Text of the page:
Speaking from an industry perspective, most engine manufacturers will rely on a mix of existing technology to meet Tier 4 Final standards in 2013 for diesel engines rated 25 to 74 hp. Technologies will include electronic fuel injection (EFI)/common rail systems (CRS) for more efficient combustion, cooled exhaust gas recirculation technologies (EGR) to reduce NOx, diesel particulate filters to capture and control particulate matter (PM) and turbochargers to overcome any power loss inherent in EGR and to create turbulence for a better fuel mixture. And finally, you will see perhaps a catalyst on the exhaust to burn off unspent fuel, further depressing NOx output.

When discussing EPA Tier 4 Interim and Tier 4 Final specific to Kohler Engines, it’s important to keep in mind Kohler’s range of power offerings, which fits within the 74 hp and below category established by the U.S. Environmental Protection Agency. As a result, our engines rated below 25 hp have been subject to and compliant with Tier 4 Final emission levels since 2008. For Kohler Engines, the “Tier 4 Final event” occurs in 2013 when interim standards (0.30 particulate matter) give way in favor of the final standard of 0.03 PM for diesel engines rated 25 to 74 hp. The much discussed Tier 4 Interim standards set to take effect in 2011 for diesel engines rated 174 hp and above do not apply to Kohler Engines base on our current power range offering.

Kohler diesel engines — especially those 19 kW and above — in a post-Tier 4 Final world will boast significantly reduced NOx and PM emissions. They will both comply with Tier 4 Final and still achieve the same level of power and performance. OEMs and contractors can look forward to certain other benefits as a result of EPA Tier 4 and its attendant technology. With Tier 4 driving engine manufacturers to deploy better engine technology, enhancements such as CRS and turbochargers will become more commonplace. And with CRS and turbochargers come increased fuel efficiency and possibly improved power levels and performance.

Engines using a particulate filter to achieve Tier 4 emission standards may accelerate maintenance cycles, but added maintenance requirements will likely be limited to servicing of the particulate filter. As far as Tier 4 Interim and Final price impact to end customers, “incremental” is the key word. For Kohler and for its competitors, attaining cleaner exhaust standards currently necessitates additional components be added to a diesel engine. These additional components and emissions technologies will likely lead to an industry-wide incremental increase in purchase costs. On the other hand, fuel savings enhancements such as CRS can lower total cost of ownership over time. It’s important to underscore any cost increase associated with Tier 4 solutions as being incremental. The amount of cost increase will heavily depend on the Tier 4 solution deployed by a particular engine manufacturer.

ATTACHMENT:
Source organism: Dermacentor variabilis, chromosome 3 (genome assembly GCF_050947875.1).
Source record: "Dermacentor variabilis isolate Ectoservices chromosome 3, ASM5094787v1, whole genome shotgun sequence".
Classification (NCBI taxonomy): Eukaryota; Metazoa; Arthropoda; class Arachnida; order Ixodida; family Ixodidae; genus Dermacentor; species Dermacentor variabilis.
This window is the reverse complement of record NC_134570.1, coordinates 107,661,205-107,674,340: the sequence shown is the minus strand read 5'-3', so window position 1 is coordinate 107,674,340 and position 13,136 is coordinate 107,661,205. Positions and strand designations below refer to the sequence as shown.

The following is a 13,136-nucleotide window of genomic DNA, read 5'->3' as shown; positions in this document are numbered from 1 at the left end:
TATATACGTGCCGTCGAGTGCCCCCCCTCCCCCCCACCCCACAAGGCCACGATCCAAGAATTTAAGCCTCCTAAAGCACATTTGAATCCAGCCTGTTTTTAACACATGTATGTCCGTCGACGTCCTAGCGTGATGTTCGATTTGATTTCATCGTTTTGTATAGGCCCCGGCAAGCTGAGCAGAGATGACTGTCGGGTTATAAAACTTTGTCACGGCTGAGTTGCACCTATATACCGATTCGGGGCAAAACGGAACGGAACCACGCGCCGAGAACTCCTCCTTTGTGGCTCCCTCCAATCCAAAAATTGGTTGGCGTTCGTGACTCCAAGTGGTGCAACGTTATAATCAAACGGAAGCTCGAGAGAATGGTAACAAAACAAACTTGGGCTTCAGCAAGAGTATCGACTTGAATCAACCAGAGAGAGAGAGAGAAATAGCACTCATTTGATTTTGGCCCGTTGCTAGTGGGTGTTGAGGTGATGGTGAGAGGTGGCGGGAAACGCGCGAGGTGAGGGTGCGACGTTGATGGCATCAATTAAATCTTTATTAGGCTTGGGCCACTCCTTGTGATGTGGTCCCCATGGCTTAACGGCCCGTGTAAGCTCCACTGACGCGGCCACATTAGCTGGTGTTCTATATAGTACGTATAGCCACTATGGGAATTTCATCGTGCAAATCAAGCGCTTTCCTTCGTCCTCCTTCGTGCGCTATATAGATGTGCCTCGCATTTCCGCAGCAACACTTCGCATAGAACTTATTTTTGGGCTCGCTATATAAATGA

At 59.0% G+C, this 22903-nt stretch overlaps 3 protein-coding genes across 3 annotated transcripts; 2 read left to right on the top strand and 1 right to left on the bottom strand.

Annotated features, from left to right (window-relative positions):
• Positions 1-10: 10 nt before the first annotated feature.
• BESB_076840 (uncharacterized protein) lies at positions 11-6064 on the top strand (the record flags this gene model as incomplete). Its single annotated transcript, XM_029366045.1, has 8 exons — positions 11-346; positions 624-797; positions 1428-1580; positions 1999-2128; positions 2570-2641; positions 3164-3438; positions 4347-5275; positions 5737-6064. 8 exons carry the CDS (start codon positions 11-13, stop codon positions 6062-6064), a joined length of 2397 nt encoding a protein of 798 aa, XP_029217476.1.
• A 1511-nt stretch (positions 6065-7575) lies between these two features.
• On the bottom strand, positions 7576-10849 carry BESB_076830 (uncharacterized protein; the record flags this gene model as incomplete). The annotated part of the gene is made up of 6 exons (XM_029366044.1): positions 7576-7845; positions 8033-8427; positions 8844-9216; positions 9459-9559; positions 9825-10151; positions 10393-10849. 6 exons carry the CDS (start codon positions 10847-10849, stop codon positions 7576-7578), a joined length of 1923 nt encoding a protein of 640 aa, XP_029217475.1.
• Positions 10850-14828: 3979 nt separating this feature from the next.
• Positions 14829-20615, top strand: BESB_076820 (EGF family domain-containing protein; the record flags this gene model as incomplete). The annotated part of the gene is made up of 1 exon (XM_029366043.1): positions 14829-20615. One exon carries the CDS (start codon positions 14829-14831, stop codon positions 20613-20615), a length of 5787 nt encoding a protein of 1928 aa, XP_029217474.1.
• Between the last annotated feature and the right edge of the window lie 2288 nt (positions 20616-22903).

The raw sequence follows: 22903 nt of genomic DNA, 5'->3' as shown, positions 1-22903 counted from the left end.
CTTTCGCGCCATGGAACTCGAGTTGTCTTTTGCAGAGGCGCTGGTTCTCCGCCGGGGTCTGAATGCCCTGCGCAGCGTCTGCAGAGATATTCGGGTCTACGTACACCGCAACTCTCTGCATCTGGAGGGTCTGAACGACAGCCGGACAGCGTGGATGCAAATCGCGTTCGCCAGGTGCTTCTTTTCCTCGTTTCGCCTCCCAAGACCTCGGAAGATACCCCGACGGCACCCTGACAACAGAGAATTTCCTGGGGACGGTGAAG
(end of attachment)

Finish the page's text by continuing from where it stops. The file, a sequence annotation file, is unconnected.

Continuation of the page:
At Kohler Engines, unique technologies relevant to Tier 4 thus far have been Kohler engineers. While the commonplace industry technology known as EGR has played a role in Kohler achieving applicable Tier 4 Interim and Final emission standards, the uniqueness of Kohler’s solution has been wrapped up in concepts by Kohler engineers that yielded improvements to fuel injectors and controls in the combustion chamber. “New systems” thus far have been limited to EGR.

In our opinion, when an engine’s specifications include both EGR and SCR (selective catalytic reduction), the resulting engine delivers emissions reduction capabilities beyond that of an engine featuring EGR alone. Due to the more stringent nature of EPA emissions standards for on-highway engines vs. off-highway engines, SCR becomes necessary to achieve EPA emissions compliance for on-highway. Rather than framing the issue as EGR vs. SCR or on-highway vs. off-highway engines, the key factor for consideration is the requisite EPA emissions standard for any given engine. While EGR has become a standard component on most diesel engines in an effort to meet Tier 4 Final, SCR will be specified as needed in accordance with more rigorous emission regulations placed upon larger power outputs. One technology builds upon another; a diesel engine with SCR likely has EGR as well.

Jeff Wilke is a product manager for Kohler Diesel, based in Kohler, Wis.

How Will Regular Maintenance Change?

Clint Schroer, Cummins Off-Highway Communications

Manager Explains